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Suppose I create a piece of software which I initially distribute under the GPL license. I then decide at a future date that I do not wish to release the source code with any further revisions. If I am the original creator of the software, and the software did not use any GPL libraries, would this be permissible?

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Yes. However any copies you originally released will remain under GPL as you cannot revoke that license once granted to a user. As the copyright holder and creator of the software, GPL obligates you to continue to make the source available to the end users of previous versions.

If you own the code (which you do) you can use the code however you want even after you've licensed something GPL, provided you fulfill your obligations to your licensees of previous versions.

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If you wrote all the code and never accepted patches back from others then you are fully within your rights to relicense it as you see fit. The original copies under GPL will remain so.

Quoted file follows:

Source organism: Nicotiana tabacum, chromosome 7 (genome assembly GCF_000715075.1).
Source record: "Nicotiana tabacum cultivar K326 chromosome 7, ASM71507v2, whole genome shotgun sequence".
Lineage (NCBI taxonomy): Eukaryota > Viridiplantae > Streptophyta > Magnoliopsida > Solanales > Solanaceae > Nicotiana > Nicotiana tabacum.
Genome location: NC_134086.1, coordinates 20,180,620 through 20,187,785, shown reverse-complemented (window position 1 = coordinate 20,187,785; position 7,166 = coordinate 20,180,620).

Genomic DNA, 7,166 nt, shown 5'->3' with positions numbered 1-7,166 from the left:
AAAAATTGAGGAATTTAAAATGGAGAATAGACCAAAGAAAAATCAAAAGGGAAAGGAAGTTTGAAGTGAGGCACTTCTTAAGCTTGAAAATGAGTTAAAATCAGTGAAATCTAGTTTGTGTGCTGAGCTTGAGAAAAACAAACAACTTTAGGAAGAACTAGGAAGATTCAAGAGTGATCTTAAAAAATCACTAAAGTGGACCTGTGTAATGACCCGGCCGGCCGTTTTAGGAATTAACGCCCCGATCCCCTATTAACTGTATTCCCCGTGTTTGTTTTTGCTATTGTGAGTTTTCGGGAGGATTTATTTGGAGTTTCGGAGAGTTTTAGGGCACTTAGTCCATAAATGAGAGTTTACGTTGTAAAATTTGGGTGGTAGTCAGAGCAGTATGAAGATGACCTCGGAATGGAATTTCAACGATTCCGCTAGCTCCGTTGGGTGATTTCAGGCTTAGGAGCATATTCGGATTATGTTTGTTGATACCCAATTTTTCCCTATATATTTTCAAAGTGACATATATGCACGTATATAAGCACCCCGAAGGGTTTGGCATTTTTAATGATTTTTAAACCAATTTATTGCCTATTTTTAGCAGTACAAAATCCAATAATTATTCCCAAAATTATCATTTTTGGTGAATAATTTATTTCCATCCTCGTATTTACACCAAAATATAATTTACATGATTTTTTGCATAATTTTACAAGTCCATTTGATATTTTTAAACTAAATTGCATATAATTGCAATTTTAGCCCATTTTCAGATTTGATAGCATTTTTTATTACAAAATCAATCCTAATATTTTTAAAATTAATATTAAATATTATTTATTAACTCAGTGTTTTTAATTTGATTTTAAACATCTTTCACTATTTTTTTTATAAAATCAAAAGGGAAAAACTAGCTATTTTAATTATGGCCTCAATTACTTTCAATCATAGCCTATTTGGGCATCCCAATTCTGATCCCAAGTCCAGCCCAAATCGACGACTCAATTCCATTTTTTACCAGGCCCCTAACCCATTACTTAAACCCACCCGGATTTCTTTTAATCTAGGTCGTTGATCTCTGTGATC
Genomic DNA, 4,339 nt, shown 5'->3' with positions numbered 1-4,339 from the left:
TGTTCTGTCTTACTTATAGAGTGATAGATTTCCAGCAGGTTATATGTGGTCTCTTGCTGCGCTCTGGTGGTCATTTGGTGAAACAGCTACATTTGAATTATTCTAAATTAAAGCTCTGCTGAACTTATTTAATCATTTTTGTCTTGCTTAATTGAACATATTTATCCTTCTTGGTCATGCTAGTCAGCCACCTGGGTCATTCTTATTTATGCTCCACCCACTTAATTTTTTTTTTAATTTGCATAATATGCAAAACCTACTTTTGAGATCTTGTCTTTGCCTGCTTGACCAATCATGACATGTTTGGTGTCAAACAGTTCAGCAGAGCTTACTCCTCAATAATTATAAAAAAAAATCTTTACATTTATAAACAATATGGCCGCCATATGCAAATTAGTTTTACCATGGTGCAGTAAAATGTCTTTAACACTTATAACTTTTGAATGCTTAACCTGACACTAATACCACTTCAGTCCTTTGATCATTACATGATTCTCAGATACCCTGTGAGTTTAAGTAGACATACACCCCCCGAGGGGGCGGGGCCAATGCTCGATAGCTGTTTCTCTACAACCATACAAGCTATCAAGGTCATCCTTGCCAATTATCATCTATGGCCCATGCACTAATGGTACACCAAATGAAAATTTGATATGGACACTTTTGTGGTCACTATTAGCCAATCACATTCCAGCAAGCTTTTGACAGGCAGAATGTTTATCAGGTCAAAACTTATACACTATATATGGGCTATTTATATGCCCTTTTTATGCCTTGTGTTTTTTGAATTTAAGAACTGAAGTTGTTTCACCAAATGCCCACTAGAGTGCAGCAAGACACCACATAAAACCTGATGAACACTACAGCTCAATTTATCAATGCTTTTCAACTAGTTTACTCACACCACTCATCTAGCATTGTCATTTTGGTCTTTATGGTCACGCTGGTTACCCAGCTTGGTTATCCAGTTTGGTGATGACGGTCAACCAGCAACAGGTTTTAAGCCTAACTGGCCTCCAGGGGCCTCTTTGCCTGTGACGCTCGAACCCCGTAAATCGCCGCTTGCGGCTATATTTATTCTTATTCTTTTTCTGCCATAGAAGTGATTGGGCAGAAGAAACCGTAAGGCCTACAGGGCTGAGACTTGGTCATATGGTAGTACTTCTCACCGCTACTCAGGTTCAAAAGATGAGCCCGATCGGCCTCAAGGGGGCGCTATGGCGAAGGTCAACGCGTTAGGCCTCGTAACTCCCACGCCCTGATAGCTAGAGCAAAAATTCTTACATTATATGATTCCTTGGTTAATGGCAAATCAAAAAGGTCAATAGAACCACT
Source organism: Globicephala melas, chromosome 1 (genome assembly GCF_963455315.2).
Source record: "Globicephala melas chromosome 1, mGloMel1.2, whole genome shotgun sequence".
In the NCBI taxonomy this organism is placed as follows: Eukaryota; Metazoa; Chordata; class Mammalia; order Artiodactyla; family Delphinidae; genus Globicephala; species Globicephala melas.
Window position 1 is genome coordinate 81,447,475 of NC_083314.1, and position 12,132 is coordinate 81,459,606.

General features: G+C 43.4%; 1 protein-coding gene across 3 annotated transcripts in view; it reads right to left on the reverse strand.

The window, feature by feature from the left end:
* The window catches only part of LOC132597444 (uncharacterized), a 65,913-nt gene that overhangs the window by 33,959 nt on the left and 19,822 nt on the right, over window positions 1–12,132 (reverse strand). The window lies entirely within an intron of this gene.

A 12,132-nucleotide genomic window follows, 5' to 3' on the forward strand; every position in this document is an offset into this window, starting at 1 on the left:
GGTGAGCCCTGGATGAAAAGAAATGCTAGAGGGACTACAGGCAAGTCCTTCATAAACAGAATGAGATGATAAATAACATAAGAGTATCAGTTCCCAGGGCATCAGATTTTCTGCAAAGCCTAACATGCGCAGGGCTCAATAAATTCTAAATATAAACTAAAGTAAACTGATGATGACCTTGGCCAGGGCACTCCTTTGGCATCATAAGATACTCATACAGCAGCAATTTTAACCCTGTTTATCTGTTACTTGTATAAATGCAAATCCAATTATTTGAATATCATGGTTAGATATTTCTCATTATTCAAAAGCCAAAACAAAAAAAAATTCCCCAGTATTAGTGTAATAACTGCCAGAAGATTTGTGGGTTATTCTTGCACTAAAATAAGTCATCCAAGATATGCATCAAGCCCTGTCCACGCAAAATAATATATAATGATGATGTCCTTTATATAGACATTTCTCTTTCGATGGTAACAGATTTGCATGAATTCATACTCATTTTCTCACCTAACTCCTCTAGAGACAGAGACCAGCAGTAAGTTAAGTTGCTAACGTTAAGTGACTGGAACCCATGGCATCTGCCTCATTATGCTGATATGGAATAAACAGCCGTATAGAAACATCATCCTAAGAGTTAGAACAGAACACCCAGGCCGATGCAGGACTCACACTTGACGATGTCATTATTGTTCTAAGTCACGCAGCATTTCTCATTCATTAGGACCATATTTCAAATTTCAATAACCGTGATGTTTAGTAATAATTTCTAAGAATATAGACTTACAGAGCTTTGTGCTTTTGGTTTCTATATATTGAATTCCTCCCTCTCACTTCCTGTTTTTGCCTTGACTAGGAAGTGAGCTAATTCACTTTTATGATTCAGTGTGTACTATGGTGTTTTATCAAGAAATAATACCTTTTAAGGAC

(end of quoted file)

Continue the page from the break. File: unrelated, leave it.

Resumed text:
Legally of you accept a single patch from a third party without getting them to assign copyright to you then they can force the code to remain GPL... Or you are forced to jump back to the code before their patch and replay only your changes since theirs (essentially unwriting their change... But beware how you "rewrite" their change)

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I believe so, yes, but what you released previously can not be taken back - so basically, once something is GPL, it's always GPL. You could create a future closed version - but it couldn't contain any contributed code, I think is how it works.

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Not if you own the code, no. You can't use other people's GPL code in your non-GPL projects (if the license of your project is incompatible). But you can use your own code. –  hsanders Sep 13 '12 at 16:40

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